Integrated within Google Workspace are a range of collaborative Google Apps:
The main three Google Apps, Docs, Sheets, and Slides, are obviously analogous to the main three Microsoft Office tools (Word, Excel, and PowerPoint), and they share many features with their Office equivalents. Office files can be edited in their equivalent Google Apps, and Google files can be saved in the associated Office format, so there's a degree of interoperability too. As a generalisation, the Google versions lack some of the more advanced features of the Office applications, but they also have a number of features that Office lacks, particularly in terms of facilitating collaboration.
There's loads of collaborative features in Google Docs, Sheets and Slides.
The most obvious is that you can simultaneously edit (none of that Read Only Copy stuff you get with Office when someone else is in a file).
You can also comment on sections of a document, or suggest changes.
Furthermore, if more than one person is in a document, a chat icon appears to the right of their icons in the top right of the screen, letting you chat with anyone else who's currently there.
Here's a few things to consider when collaborating on Google Apps documents and other files in Google Drive:
Every file and folder in the My Drive section of Google Drive must have one owner (and this owner cannot be a Google Group). The person who created the file or folder will initially be the owner. Ownership can be given away by the owner, but not taken by anyone else - the onus is on the owner to transfer ownership. The owner can also decide whether to restrict the ability of others with edit permission from being able to change sharing attributes.
Drive does not use the term delete but instead chooses remove. If you own a file/folder, remove will move the items to your bin. If you are not the owner it will simply remove it from your Drive view (but if it's in a shared folder, it will disappear for others too!).
When an account is suspended (for instance, when you leave the University), all resources owned by that user will cease to be available, irrespective of location, and so it is essential that ownership of shared documents is transferred to an appropriate individual when someone leaves.
You can delegate access to the files you create in or upload to Drive.
When you share a file/folder, you first have the choice of leaving it visible only to the defined list (default) or making it more generally available. You can also set the permission level in each case.
Permissions can be set to expire after a period of time - either after several days or on a specified date.
You can right-click on a file or folder in Drive and choose Move to open the Move dialog box. Multiple items can be selected using the CTRL key. Alternatively, you can drag items about the place.
Just like with Windows, you can add a shortcut to a file or folder in a separate location. To create a shortcut, right-click select a file or folder and choose Add a shortcut to Drive, then navigate to where you want the shortcut to sit. The file itself will not inherit any permissions associated with the folder you put it in, but the shortcut link will be visible to anyone who has access to that folder (regardless of whether or not they have access to the file at the end of it).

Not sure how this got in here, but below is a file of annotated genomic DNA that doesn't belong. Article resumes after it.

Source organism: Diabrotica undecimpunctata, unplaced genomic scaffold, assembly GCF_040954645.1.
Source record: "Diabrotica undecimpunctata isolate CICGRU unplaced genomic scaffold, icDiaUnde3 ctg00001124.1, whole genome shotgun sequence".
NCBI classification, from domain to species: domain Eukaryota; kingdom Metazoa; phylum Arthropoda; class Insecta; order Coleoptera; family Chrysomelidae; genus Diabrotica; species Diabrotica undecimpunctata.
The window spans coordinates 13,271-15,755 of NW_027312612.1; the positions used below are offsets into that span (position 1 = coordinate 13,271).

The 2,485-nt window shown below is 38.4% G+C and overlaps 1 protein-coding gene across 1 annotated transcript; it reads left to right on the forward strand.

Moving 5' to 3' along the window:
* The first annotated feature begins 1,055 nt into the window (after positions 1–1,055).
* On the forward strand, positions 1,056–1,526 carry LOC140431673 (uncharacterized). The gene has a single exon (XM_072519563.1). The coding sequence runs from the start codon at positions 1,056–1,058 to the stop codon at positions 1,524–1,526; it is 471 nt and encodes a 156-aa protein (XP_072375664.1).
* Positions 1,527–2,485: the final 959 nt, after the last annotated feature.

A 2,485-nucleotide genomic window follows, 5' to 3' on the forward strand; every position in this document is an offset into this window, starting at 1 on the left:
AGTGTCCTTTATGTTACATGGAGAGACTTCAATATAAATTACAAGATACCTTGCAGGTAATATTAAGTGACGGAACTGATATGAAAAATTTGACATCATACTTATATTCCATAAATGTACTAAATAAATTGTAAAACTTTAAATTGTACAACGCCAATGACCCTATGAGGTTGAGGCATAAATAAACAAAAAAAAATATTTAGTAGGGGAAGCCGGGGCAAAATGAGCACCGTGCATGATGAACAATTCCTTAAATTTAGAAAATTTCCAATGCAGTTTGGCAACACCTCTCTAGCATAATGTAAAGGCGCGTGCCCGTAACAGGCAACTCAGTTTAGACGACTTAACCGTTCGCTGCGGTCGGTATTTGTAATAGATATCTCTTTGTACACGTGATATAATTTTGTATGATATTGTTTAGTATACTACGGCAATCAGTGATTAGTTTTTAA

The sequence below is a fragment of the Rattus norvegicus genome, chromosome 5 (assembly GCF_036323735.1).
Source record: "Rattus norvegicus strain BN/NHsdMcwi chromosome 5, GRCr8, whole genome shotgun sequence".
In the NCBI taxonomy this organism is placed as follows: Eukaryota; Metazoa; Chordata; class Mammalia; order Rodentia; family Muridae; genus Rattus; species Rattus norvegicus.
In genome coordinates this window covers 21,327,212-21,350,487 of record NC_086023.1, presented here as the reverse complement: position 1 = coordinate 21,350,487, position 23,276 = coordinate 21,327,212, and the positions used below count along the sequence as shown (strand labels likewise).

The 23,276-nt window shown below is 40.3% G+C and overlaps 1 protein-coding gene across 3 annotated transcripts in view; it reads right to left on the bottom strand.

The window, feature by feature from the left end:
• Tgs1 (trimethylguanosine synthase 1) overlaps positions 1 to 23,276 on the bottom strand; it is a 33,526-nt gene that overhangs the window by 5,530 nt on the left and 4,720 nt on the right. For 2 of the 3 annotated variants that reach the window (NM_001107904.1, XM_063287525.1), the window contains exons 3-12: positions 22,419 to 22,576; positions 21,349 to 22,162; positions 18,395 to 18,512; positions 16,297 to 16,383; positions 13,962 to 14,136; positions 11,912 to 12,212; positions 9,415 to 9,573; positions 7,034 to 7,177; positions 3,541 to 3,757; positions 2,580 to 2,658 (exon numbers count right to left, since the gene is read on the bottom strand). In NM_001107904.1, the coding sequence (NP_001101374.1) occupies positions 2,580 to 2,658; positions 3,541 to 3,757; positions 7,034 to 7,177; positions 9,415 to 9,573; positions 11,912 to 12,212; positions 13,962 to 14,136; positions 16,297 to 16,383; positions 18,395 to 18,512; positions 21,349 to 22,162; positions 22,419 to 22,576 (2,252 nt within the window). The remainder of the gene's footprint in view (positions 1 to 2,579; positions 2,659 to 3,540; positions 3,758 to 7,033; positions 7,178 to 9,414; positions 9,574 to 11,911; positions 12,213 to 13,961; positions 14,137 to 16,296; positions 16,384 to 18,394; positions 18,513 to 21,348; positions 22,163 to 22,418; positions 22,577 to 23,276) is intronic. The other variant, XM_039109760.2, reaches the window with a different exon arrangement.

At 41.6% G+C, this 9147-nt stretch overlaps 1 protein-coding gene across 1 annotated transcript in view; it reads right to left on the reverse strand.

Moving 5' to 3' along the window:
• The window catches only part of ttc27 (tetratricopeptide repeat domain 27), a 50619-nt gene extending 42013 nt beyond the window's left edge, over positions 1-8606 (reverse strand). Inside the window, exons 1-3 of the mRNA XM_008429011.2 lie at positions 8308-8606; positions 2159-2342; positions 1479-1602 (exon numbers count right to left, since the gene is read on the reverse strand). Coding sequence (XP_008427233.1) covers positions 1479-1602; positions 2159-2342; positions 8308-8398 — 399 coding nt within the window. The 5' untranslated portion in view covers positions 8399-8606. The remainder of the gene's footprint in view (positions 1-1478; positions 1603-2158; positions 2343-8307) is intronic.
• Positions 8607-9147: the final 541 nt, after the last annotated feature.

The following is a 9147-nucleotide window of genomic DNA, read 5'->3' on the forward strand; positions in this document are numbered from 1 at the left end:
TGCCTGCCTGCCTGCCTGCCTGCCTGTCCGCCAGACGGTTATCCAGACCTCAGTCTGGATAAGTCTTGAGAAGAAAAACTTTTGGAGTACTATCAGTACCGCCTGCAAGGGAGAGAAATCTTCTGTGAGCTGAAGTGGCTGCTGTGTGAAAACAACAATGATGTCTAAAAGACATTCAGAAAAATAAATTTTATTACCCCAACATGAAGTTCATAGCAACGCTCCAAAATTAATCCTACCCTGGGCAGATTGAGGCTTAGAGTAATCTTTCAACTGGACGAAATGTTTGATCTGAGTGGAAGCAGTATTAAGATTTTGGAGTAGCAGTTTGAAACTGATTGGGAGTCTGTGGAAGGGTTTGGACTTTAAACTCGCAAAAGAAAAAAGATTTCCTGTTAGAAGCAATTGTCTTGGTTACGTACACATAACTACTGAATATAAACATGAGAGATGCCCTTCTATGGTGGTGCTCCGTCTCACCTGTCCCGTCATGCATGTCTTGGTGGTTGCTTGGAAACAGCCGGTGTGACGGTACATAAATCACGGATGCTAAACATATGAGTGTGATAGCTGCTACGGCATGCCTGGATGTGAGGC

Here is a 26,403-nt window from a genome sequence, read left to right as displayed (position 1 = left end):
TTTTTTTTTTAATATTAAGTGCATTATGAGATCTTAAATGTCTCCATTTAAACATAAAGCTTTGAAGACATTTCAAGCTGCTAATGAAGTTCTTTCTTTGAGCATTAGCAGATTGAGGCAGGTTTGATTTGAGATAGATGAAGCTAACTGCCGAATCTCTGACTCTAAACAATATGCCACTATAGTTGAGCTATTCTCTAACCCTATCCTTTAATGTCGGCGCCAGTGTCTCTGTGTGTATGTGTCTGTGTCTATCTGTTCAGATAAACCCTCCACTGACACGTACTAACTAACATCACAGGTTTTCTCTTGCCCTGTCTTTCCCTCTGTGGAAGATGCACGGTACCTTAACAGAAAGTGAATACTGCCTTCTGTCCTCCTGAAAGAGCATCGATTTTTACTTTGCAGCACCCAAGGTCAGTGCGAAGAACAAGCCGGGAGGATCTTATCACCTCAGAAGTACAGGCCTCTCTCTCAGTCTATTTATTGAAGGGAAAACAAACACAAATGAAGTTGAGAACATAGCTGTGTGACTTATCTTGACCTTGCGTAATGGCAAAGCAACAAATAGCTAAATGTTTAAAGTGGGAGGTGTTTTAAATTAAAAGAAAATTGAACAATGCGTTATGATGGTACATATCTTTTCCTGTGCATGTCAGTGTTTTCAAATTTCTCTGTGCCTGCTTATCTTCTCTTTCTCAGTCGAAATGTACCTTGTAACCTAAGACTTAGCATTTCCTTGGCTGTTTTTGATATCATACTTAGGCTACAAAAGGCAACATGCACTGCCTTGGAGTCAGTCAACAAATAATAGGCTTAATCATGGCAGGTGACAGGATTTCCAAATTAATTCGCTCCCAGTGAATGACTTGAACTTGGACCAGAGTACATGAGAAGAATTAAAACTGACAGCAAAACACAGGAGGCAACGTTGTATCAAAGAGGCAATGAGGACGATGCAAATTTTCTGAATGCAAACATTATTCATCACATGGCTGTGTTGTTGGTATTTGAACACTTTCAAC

If a file has been shared with you, you can use the same method to effectively add it to your own My Drive. You can even organise it within your own folder structure, safe in the knowledge that you won't break anything for anyone!
There are effectively two types of folders in Google Drive:
As soon as you give access to a folder, it will get a little head symbol on it to show that it is no-longer private.
When you assign sharing permissions to a folder, all documents created in or moved into that folder will inherit those permissions.
Inherited permissions can be modified for specific files, to over-ride the inherited permissions. For instance, access might be removed or added on a particular file. File permissions trump folder permissions.
In the example above, a folder (left) is shared with the pink triangle and the blue square. A document in that folder (right) has its sharing permissions adapted so that it is not shared with the blue square but it is shared with the orange circle. As a consequence, the document is shared with the pink triangle and the orange circle, but not with the blue square.
If a file is moved out of a shared folder, it retains any permissions set at a file level but loses any permissions set at a folder level. Predicting the outcome of moving files and folders is not always easy: you'll need to look closely at the file permissions to see what might happen.
If we were to move the file from our previous example out of its folder, the pink triangle would lose access and only the orange circle would be able to see it. Depending on where we put the file, it might inherit some new permissions there.
Remember, if you're worried about moving files, you can always add a shortcut instead: the file itself will not inherit any permissions associated with the folder you put it in, but the shortcut link will be visible to anyone who has access to that folder (regardless of whether or not they have access to the file at the end of it).
Always remember: Only the owner can delete (remove to bin) a document or folder.
Working collaboratively at a distance is complicated. Fortunately we can now create documents that multiple people can access at the same time — and even edit at the same time! This has the power to transform the way we work — if only we could stop the bad habits we've been develping for centuries...